This article is Chapter Two of Love ‘em or Leave ‘em: Keeping Your Talent in Love with Your Company (Chapter One)
Although you cannot buy true happiness, or “love” in this context, organizational leaders can create a culture where employees will love what they do, how they do it, and with whom they work.
Cohesion builds a community of workers who feel connected to their work and teammates, express a sense of value, and demonstrate a commitment to successfully achieving the common goals of the organization.
Some of the benefits of cohesion include:
- a strong air of teamwork
- improved morale
- reduced stress
- less absenteeism
- increased productivity
Helping your employees connect their purpose at work will lead directly to heartfelt gratitude and love in the workplace. (Of course, the most HR appropriate kind of love and affection.) Connecting purpose leads to employees expressing their passion, which is the joy people get from fulfilling their purpose.
Can’t Get No Satisfaction
In many instances, employers confuse satisfaction with love. Accurately measuring employee satisfaction is more than challenging, it’s downright difficult. When satisfaction at work is studied, the results of how engaged the employee feels does not have a direct causal impact on performance, attendance, or job commitment. It’s possible when people are content, they express actions of engagement like completing tasks, joining in potluck lunches, or singing Happy Birthday to a coworker. Although the presence of satisfaction is positive, it does not prove people have a level of engagement consistent with a cohesive mindset. It just means that employees are peaceful, pleased, and pacified.
Satisfaction, like engagement, in and of itself is unsustainable and elusive. Researchers have released findings to indicate that employee satisfaction does not mean employees are “engaged” in their jobs, surroundings, or co-workers. On the contrary, research findings have led me to assert that engagement is an outcome of individual working in cohesion with others. Therefore, instead of chasing after the love lost ideal of “satisfaction or engagement,” leaders should consider refocusing attention to creating a cohesive environment. In fact, they should be building a culture of cohesion.
Love is in the Eye of the Beholder
It’s impossible to predict with certainty when two people meet that they will eventually commit to a relationship. Quite commonly, employees need time to know whether an organization and what it offers is right for them. In these instances, love is truly in the eye of the beholder.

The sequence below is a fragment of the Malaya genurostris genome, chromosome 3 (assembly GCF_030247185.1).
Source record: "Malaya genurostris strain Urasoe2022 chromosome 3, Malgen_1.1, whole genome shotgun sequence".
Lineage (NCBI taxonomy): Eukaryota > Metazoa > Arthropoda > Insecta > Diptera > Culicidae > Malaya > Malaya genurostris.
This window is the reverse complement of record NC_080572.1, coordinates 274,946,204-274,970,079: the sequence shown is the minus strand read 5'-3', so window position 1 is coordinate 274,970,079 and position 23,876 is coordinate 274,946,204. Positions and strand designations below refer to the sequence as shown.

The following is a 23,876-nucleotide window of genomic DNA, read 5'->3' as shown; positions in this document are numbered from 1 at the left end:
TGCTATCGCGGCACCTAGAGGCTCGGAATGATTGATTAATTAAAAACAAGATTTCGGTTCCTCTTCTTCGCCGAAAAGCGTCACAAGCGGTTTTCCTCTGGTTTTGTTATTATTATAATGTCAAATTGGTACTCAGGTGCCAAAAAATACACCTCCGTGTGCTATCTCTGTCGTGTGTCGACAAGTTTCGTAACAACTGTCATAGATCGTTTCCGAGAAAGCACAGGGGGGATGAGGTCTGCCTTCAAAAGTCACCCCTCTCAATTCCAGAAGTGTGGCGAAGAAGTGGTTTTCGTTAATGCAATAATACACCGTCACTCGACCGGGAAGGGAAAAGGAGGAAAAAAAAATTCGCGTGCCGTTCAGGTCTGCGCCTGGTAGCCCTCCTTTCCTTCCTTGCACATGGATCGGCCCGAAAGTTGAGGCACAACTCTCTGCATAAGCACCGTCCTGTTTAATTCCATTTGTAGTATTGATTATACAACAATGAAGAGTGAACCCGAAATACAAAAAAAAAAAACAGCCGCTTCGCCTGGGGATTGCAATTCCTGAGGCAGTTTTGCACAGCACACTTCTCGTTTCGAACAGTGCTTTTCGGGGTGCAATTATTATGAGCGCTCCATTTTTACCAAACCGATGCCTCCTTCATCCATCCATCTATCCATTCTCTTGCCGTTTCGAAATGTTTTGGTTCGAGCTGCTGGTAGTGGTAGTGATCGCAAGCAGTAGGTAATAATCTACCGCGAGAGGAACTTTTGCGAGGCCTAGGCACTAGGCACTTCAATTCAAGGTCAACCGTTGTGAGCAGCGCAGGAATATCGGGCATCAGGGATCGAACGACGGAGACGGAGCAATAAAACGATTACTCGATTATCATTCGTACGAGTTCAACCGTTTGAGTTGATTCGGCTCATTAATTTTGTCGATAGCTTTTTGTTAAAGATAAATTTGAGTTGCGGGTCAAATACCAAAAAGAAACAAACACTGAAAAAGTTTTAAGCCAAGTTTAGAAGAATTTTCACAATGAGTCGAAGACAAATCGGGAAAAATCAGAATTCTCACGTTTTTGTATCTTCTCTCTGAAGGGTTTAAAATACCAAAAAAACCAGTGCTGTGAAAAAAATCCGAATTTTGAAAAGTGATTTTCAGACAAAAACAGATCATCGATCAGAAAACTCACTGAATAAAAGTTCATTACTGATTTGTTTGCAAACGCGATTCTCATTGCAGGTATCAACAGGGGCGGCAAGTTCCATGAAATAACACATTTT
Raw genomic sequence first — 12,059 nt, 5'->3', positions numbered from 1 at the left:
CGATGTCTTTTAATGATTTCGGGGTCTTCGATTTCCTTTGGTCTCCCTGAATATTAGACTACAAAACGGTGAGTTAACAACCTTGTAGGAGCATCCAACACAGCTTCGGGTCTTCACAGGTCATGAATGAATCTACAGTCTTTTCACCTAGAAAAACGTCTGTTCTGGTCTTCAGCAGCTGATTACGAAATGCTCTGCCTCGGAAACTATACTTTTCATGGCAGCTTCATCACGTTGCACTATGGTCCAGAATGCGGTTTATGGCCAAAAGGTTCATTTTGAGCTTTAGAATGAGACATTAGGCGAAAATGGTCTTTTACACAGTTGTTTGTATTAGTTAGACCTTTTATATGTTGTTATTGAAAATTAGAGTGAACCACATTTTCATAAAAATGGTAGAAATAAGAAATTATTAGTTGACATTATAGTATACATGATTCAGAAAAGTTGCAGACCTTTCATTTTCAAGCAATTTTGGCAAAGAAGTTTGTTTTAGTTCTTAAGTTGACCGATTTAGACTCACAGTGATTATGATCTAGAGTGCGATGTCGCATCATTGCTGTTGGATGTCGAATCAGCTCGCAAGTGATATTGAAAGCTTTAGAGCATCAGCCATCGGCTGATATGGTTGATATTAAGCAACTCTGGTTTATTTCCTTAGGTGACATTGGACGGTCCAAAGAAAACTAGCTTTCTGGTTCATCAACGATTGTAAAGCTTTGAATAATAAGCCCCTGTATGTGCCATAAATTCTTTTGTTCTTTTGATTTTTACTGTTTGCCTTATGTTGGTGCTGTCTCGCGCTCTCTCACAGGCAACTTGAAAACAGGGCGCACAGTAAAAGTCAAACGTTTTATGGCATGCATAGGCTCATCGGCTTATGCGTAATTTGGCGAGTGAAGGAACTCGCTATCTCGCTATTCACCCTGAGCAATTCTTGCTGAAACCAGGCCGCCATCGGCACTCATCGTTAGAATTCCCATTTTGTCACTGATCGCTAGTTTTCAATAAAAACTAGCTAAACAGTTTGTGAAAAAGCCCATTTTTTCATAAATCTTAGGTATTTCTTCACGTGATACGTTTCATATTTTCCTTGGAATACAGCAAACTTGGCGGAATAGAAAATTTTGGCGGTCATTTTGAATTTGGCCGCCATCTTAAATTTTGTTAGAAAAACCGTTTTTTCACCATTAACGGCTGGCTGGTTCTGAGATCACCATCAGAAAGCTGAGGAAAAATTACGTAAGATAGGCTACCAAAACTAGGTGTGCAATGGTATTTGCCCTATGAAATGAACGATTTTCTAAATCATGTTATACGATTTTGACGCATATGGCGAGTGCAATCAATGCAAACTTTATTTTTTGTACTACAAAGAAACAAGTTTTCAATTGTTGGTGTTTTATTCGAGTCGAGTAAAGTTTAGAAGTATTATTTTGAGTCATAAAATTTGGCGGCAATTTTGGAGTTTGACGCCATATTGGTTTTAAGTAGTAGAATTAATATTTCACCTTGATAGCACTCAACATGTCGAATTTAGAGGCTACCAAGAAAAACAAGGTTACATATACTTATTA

When management gets it right, employees will love being part of a Cohesion Culture™. This culture is the setting for the love story because it speaks to what employees desire: to be wanted and needed, to find and experience value, and to work committedly toward being successful and accomplished.
There’s something in it for management, too. They will enjoy the lasting, and long-term effects of a cohesive relationship when its workforce wants to be part of its culture. The start of every romance, and this certainly holds true for a culture of cohesion, begins when two people share the feeling like they were made for each other. This work-relationship phenomenon is known as a “sense of belonging.” Every Cohesion Culture ™ begins with people being connected. From there the employee begins to understand their value and that leads to commitment. When management is only focused on employee commitment, seemingly mislabeled as engagement, the relationship becomes one-sided. Love is lost because the individual feels disconnected and unappreciated … they lack the feeling of being valued.
Through years of research and careful study, theorists have concluded that cohesion is a measurable, attainable phenomenon. Simply put, cohesion has a causal relationship to performance. Meaning that cohesion has more than a correlation to productivity, cohesion causes performance.
How does the story end?
For management and employees who attain that sense of belonging, they are ready to walk down the aisle. When the path further leads all parties to an agreement of value, these individuals work together by committing time, energy and resources to both personal and organizational successful outcomes. It’s a match made in heaven that ends with the happiest ending of all.
A culture of cohesion is a powerful ending to this love story. Not “The Very End,” it’s the beginning of something great.